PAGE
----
I generally try to purge anything negative from my system first, and then tackle the good stuff.  I do have some nits to pick, but nothing overly bad. I listen to books in the car. I drive a lot, and my wife, if I am lucky, will listen along with me.  Otherwise, I have to use headphones. She gets really annoyed when all the crunchy bits start flying. In other words, when stats or alert notices start flying and never end.  It can be distracting, but she had to make me turn this off, as it overwhelmed her. So, on one hand if you like things crunchy, then his is perfect for you, otherwise it can be a bit off putting.  It does bug me, but I look at it for when it was written. There was a time when stats and numbers meant the world to a story, nowadays you can get away with less. However I can see her point; damage reports, level alerts, and anything else that repeats is fine on a page, you can skim that.  On audio it comes off like Dr. Strange meeting Dormammu. Thankfully, once we get into the meat of the story this sort of dies down.

Additionally, and this is only speculation, I have to wonder if Chatfield started writing his book twice, like from a point that he found interesting, and then at the begining because he does rehash some of his world building stuff several times.  I don't know if this was two books that got folded into one, but it was a touch distracting to go over something we already knew.

Now the good stuff.  This book not only fed my need for action, but it also sated my intellectual needs.  There were great periods of character growth, story building, and some mind blowing concepts.  Chatfield really flipped everything on its side and bounced it off a wall. Brilliant concept.   The characters are interesting. The plot grips you. The unexpected truth will knock you down. There is good action here as well as the quiet moments.  The story will grab you and take you for one heck of a ride. All that stuff I said at first was just minor crap. The real meat of this book is delicious, and the amount of fat and gristle is negligible.  The story and characters progress in a realistic speed, they hold your attention, and make you want more.

Morris makes a great first impression on me as a narrator.  I had never heard him before, but I can see why he has this gig.  He's really good, and brings the story to life. He works hard to give each characters a distinctive and individualized voices.  Some voices do blur a bit and it takes a tag like so and so said . . . in order for you to know who is speaking , but he still put out a lot of different voices.  He’s done almost 100 audiobooks, and you can tell.

Final score is an 8.2  It’s a good beginning, but the middle slumped a little and it felt like two books that were combined.  Still, it is a great start to an incredible series.



The Greystone Chronicles: Book One: Io Online

By: Dave Willmarth

Narrated by: Laurie Catherine Winkel, Jeff Hays

Length: 14 hrs and 43 mins

Shew!  This was a fun book.  It has a lot going for it, so let me get the easy stuff out of the way first.  I am a huge fan of Soundbooth Theater. Jeff Hays is my favorite narrator. Those tow facts mean that I was going to get this book no matter what.  Seriously, Hays is a Master of the Vocal Arts, and if anyone can make a good book amazing it is him, BUT lo and behold he didn't do all the heavy lifting.  Nope, Laurie Catherine Winkel takes the lead narration slot, and is kind enough to let Hays do the voices for the male characters. I have to say that I am being continually blown away by the talent that SBT has under their banner.  So, be aware that the sound quality and narration just blows your expectations into orbit. I have to say that it was refreshing to have LCW take the reins, which I think was her first time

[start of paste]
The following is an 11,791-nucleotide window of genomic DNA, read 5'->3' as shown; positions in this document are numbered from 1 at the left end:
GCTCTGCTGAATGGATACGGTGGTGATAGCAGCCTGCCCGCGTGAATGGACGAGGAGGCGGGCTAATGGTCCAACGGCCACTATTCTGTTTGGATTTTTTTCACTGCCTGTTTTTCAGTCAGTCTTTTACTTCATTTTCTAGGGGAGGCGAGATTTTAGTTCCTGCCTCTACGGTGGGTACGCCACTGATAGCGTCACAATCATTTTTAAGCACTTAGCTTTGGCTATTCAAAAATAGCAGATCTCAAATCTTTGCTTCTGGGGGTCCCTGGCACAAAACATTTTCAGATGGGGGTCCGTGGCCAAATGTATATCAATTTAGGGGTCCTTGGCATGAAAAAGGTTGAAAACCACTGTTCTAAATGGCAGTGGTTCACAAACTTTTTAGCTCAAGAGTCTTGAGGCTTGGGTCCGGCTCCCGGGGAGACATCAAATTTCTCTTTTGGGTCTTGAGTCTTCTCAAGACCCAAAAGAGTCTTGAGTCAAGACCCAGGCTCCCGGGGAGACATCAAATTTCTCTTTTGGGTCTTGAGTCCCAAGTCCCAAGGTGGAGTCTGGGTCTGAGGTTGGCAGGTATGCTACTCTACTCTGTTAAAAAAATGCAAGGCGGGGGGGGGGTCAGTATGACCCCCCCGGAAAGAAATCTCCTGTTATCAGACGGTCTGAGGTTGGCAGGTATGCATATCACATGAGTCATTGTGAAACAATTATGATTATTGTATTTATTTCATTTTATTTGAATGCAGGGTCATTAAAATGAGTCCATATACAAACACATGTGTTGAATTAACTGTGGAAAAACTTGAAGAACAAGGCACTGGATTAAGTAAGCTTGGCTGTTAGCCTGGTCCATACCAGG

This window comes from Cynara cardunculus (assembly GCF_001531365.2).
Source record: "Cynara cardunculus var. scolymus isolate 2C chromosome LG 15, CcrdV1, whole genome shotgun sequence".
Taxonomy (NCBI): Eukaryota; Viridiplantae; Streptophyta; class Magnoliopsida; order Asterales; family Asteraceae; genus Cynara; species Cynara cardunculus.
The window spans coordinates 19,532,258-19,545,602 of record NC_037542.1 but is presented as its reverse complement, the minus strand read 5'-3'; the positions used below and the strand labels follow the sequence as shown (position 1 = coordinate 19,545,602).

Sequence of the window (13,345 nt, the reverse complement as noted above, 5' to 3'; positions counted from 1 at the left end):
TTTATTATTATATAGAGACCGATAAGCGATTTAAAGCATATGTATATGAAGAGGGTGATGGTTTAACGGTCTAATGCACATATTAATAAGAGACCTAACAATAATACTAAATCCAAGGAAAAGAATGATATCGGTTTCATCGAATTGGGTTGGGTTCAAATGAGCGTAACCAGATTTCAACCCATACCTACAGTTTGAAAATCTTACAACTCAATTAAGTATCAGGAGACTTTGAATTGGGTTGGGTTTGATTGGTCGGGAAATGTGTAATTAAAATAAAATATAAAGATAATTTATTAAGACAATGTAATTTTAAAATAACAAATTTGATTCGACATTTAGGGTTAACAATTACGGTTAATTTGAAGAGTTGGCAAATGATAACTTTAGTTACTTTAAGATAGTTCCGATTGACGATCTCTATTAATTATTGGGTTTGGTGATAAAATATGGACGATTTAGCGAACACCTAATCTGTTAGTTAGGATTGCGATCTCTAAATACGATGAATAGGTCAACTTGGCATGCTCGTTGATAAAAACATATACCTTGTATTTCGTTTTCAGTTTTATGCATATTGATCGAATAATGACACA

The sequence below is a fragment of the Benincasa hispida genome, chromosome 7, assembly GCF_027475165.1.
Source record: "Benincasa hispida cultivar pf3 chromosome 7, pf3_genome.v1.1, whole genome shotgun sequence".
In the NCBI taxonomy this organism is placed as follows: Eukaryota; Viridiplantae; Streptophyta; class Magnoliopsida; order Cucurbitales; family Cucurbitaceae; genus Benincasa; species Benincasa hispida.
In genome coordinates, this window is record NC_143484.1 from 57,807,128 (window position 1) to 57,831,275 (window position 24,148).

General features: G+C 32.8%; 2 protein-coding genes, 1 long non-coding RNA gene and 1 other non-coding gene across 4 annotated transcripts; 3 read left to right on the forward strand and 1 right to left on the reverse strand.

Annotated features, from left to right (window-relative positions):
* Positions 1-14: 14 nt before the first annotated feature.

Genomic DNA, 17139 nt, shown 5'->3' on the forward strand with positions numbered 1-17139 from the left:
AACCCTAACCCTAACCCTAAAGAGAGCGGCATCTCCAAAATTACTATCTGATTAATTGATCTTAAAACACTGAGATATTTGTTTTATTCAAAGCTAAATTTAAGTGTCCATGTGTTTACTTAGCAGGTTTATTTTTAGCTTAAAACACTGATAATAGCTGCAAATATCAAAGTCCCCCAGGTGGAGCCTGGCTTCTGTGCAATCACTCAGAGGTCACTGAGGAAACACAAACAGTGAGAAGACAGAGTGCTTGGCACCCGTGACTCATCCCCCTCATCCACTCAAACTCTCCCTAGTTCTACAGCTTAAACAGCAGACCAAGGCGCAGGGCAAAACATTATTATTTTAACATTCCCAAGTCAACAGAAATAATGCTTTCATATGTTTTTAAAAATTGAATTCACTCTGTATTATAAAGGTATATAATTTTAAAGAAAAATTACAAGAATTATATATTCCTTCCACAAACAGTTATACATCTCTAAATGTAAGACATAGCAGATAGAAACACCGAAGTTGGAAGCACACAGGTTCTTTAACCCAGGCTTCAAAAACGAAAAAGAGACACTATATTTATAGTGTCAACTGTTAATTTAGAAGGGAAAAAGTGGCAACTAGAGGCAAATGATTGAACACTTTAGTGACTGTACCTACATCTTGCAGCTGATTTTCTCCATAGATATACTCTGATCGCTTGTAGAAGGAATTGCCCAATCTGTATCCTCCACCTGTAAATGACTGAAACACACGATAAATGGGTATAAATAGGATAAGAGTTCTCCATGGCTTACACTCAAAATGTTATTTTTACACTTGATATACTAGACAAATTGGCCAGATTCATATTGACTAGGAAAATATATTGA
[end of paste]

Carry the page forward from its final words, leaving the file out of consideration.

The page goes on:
Next, the writing!  Well Doggies this too is top notch, grade A stuff.  The characters are all fun, and I would have a hard time narrowing out a favorite.  Alexander has a cool side story about his being healed via his immersion in the game, but that plot line isn't resolved by the end of the book; so I guess that will be looked at in another book!  Yeah!! Another one!!!! The action is really great and the book speeds along. You know it is good when it is three AM and you don't want to stop listening even though you have to get up a six. Yeah, it pulls you in deep.

This is a book in which secondary characters absolutely add to the plot in golden ways, and sometimes even steal the show away from the main players.  For example, if you ever hear the words Pew Pew in real life you will never not be able to think about a certain lil green guy named Fibble or a silly squirrel.  In fact, there’s a real reason that Fibble is getting his own stand alone novel. He’s just that freaking cool. Novel, did I say novel? He’s also becoming a plush doll.  So, yeah, there are points where the scenery gets chewed by someone other than the MC.

 The party “chat” feels real, too.  I’ve played, and my wife has played far more MMORPG’s and the dialogue feels like genuine interaction between players.  I will say that the only real issue I took was the flagging of almost 100 people for a PVP infraction. That was a little over the top, but hey, game mechanics are what they are.  The point is that this feels more like a game than most LITRPG novels. One thing I will say is that Willmarth and I have similar views on PKers. I hate them, and personally think that they only detract from gameplay.  Dave obviously has a distaste for the SOB’s, and makes no qualms about it. Also, praise capitalism, as he does a fine job on discussing in game currency and real world conversion and such, which he actually manages to make interesting; and if you have ever watched my show you know that I hate the whole concept of the real world using gaming currency.  I am not into cryptocoins at all, but what do I know? Not nearly as much as Dave Willmarth, obviously. Another bonus, for me is the town building. You know I love that stuff, and WIllmarth does it right. I have to admit, I like this book a lot, and am a huge fan of Willmarth’s. I have not heard a bad line come from his metaphorical pen/computer keyboard, and it seems like every book he writes just gets better as he goes.  This is a fantastic first novel, and things only improve as we go along.